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I got the veracode report for my javaEE app. It had a flaw at any logging (using log4j), so I add the StringEscapeUtils.escapeJava(log) to all of them, but veracode keeps reporting them as security flaws.

Is this a right solution? What else can I do?

This is the report info: Title: Improper Output Neutralization for Logs

Description: A function call could result in a log forging attack. Writing unsanitized user-supplied data into a log file allows an attacker to forge log entries or inject malicious content into log files. Corrupted log files can be used to cover an attacker's tracks or as a delivery mechanism for an attack on a log viewing or processing utility. For example, if a web administrator uses a browser-based utility to review logs, a cross-site scripting attack might be possible.

Recommendations: Avoid directly embedding user input in log files when possible. Sanitize user-supplied data used to construct log entries by using a safe logging mechanism such as the OWASP ESAPI Logger, which will automatically remove unexpected carriage returns and line feeds and can be configured to use HTML entity encoding for non-alphanumeric data. Only write custom blacklisting code when absolutely necessary. Always validate user-supplied input to ensure that it conforms to the expected format, using centralized data validation routines when possible.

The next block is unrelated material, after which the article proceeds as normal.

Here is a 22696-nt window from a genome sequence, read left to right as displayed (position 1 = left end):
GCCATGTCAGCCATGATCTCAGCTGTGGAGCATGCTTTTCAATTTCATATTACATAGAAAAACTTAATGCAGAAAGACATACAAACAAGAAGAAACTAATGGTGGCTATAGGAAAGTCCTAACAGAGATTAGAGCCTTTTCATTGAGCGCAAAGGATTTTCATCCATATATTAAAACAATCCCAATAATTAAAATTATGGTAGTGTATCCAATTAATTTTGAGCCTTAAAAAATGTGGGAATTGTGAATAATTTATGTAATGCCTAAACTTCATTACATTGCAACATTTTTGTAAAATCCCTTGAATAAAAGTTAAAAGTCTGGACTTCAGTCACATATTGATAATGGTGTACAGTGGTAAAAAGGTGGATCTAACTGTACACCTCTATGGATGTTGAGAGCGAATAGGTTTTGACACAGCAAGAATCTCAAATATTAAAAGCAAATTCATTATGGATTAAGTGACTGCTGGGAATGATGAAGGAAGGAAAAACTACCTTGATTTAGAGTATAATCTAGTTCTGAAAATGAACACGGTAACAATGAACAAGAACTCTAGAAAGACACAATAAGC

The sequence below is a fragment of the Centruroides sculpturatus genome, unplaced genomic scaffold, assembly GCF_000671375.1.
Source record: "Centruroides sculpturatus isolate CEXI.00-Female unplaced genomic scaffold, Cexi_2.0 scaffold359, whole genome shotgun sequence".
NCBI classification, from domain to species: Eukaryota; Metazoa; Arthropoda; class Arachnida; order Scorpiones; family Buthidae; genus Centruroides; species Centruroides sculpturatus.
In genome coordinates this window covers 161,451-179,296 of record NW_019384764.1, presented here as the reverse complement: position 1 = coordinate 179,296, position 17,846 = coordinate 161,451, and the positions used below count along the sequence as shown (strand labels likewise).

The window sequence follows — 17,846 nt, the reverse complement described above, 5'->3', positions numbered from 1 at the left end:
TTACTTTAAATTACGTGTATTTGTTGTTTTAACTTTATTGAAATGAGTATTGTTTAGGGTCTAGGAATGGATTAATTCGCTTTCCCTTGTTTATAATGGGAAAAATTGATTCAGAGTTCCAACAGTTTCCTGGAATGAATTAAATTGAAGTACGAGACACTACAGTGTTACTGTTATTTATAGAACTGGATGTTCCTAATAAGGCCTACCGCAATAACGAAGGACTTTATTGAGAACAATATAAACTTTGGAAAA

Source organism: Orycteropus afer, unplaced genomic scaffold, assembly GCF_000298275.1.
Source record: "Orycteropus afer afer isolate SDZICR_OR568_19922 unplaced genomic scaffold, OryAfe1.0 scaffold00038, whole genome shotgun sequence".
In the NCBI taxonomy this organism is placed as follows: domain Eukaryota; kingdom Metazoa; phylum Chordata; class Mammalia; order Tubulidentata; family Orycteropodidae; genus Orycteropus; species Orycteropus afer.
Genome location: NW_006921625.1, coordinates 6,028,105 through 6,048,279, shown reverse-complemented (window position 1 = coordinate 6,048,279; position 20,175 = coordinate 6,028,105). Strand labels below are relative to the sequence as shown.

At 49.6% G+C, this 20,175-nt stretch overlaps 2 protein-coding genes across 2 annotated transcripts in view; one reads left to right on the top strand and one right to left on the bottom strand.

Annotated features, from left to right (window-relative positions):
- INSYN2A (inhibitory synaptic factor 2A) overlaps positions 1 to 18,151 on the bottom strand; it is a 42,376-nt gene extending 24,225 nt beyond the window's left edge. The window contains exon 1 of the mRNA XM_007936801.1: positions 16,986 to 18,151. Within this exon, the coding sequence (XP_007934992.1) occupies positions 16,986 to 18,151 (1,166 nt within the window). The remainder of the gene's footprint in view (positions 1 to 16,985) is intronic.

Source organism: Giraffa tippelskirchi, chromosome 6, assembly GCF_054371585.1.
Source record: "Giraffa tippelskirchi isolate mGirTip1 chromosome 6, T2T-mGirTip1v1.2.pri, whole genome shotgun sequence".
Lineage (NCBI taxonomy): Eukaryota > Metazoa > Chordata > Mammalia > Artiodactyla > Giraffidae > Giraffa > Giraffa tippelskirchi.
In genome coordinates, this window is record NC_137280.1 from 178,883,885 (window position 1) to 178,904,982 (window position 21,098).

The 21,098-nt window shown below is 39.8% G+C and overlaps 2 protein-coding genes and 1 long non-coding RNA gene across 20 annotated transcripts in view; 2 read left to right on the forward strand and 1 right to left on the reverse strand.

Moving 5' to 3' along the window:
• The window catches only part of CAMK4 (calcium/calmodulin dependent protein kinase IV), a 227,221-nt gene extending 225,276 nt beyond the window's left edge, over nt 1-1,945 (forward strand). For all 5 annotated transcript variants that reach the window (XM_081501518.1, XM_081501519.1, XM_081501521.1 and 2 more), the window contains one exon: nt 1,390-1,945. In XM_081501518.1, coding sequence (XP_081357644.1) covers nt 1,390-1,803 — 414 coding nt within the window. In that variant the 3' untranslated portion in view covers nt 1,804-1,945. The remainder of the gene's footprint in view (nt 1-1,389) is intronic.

They recommend to use ESAPI, but it is a very big project so I need the simplest solution, tht's why I tried with String.escape 'StringEscapeUtils.escapeJava(log)'

Thx in advanced!

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Can you provide more information from the Veracode report? Of course strip it of any identifying info – Freedom_Ben Apr 26 '13 at 0:02

I head up the Veracode Application Security Consulting group, and can answer your question in detail. The best venue for the conversation is through Support@veracode.com, since the discussion may involve specific details about your findings that we probably want to avoid making public.

The short answer is the StringEscapeUtils.escapeJava() is effective at eliminating typical CRLF risk, but it is not one of the mechanisms our system automatically recognizes as there are situations in which it may be insufficient.